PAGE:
He would also work to strengthen the international trading system. A firm that is exploiting its dominant position in a domestic market to make monopoly profits can be subject to competitive pressures through trade. That insight likely accounts for President Franklin Delano Roosevelt’s policy of “competition between firms, cooperation between nations.” It helps explain today’s architecture of global governance; FDR and his secretaries of the US Treasury and Department of State built the international system of economic liberalism that the WEF advances.

But rather than strengthen international trading arrangements, President Trump and his advisers seem intent on weakening the multilateral system. Their game plan is clear: eliminate institutions that protect against the United States’ ability to leverage its size and negotiate agreements more favourable to the United States. While the existing system is not perfect, and reforms to address changes in the global economy over the past several decades are arguably long overdue, disrupting the status quo without offering a better alternative would not be constructive.

The result may be beneficial to the United States in the short-term, but the costs may be measured in a loss of international cooperation. This should be a concern for the business and political leaders gathering in Davos. The global economy — even with all its faults — has been the wellspring of global economic prosperity and social development that founders of the international architecture conceived. If the largest player abandons its leadership role, the cohesion that has bound others to the rules-based system might well erode. The fragmentation of international commerce, and a retreat into regional trade and payments arrangements would not be beneficial to corporate interests around the globe.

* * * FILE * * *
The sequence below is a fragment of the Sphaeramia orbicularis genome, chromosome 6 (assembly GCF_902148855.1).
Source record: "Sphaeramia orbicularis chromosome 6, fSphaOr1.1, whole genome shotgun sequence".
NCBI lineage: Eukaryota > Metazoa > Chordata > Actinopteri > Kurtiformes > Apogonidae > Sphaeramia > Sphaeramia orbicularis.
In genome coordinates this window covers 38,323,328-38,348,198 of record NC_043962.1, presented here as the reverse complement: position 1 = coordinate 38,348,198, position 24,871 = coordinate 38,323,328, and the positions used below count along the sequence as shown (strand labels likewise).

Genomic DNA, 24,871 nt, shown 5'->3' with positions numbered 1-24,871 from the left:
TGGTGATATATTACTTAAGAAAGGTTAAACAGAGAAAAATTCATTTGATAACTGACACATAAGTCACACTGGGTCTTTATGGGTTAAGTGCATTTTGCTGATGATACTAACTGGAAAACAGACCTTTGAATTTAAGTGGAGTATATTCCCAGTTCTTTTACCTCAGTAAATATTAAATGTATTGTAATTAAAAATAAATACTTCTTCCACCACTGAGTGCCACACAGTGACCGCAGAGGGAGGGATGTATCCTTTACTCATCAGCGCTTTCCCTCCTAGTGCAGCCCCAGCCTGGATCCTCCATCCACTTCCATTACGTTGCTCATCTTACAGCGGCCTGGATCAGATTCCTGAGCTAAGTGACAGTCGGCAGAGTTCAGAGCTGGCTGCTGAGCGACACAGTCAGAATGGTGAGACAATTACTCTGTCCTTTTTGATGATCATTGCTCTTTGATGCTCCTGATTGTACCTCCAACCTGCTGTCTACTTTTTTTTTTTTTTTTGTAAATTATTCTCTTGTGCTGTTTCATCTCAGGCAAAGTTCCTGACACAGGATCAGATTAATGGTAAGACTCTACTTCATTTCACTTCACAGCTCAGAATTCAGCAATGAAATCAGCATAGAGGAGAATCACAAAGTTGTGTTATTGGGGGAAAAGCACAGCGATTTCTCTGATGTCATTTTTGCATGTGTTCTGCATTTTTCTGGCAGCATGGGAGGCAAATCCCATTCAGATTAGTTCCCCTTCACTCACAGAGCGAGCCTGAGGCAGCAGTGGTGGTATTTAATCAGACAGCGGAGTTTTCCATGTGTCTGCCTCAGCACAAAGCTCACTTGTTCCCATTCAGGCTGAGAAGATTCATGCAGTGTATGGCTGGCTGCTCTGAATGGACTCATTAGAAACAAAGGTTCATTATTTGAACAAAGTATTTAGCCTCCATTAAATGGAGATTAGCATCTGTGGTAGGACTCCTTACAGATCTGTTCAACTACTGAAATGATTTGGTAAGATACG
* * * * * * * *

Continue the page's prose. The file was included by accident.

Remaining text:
This upcoming meeting of the WEF may, in hindsight, be viewed as a critical juncture on the road of international economic liberalism. Donald Trump will go seeking allies for his corporatist agenda. Business leaders have an incentive to cooperate. Given the size of the US market and the discretionary power of regulatory authorities, short-term corporate interests may dictate that they pander to the Trump administration. Likewise, political leaders may have little to gain from confronting the president. But, failure to defend the rules-based system of international economic and financial governance could signal a betrayal of the WEF ethos.

The elites that assemble in Davos this weekend confront a challenging question: will Davos change Donald Trump, or will Trump change Davos? It should be clear to all that a man who is prepared to disparage the political, legal and moral norms on which US exceptionalism is based is unlikely to be changed by a weekend in a Swiss ski village, regardless of its alpine charms. But that fact doesn't mean that the others in attendance should allow Trump to change the principles for which the WEF stands. The liberal international order that has fostered US growth and prosperity for 70 years, helped to lift millions out of extreme poverty and spread democracy around the globe must be defended. If the invitees planning to attend Davos are not prepared to make that case to the president, they would do better by staying home.

The opinions expressed in this article/multimedia are those of the author(s) and do not necessarily reflect the views of CIGI or its Board of Directors.

About the Author

James A. Haley is a senior fellow at CIGI and a Canada Institute global fellow at the Woodrow Wilson Center for International Scholars in Washington, DC.